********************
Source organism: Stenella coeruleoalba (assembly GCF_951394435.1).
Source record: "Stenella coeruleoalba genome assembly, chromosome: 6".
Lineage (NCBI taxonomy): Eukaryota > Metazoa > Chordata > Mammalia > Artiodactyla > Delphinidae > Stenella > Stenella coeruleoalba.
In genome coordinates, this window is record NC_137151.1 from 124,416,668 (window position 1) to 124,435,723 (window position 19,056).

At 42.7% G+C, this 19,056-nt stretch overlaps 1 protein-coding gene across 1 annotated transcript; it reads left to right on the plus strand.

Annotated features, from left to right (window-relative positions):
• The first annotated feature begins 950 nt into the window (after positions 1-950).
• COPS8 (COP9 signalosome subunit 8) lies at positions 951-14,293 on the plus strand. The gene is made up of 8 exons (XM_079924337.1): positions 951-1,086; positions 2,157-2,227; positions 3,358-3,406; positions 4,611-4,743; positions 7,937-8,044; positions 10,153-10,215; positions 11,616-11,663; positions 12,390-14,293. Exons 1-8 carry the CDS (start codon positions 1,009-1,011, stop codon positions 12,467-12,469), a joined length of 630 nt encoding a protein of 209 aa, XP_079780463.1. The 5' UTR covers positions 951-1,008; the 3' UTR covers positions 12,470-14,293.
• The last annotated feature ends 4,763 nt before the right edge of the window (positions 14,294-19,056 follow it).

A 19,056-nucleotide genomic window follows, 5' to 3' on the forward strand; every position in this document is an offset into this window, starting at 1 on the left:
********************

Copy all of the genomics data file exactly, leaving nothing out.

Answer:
Source organism: Stenella coeruleoalba (assembly GCF_951394435.1).
Source record: "Stenella coeruleoalba genome assembly, chromosome: 6".
Lineage (NCBI taxonomy): Eukaryota > Metazoa > Chordata > Mammalia > Artiodactyla > Delphinidae > Stenella > Stenella coeruleoalba.
In genome coordinates, this window is record NC_137151.1 from 124,416,668 (window position 1) to 124,435,723 (window position 19,056).

At 42.7% G+C, this 19,056-nt stretch overlaps 1 protein-coding gene across 1 annotated transcript; it reads left to right on the plus strand.

Annotated features, from left to right (window-relative positions):
• The first annotated feature begins 950 nt into the window (after positions 1-950).
• COPS8 (COP9 signalosome subunit 8) lies at positions 951-14,293 on the plus strand. The gene is made up of 8 exons (XM_079924337.1): positions 951-1,086; positions 2,157-2,227; positions 3,358-3,406; positions 4,611-4,743; positions 7,937-8,044; positions 10,153-10,215; positions 11,616-11,663; positions 12,390-14,293. Exons 1-8 carry the CDS (start codon positions 1,009-1,011, stop codon positions 12,467-12,469), a joined length of 630 nt encoding a protein of 209 aa, XP_079780463.1. The 5' UTR covers positions 951-1,008; the 3' UTR covers positions 12,470-14,293.
• The last annotated feature ends 4,763 nt before the right edge of the window (positions 14,294-19,056 follow it).

A 19,056-nucleotide genomic window follows, 5' to 3' on the forward strand; every position in this document is an offset into this window, starting at 1 on the left: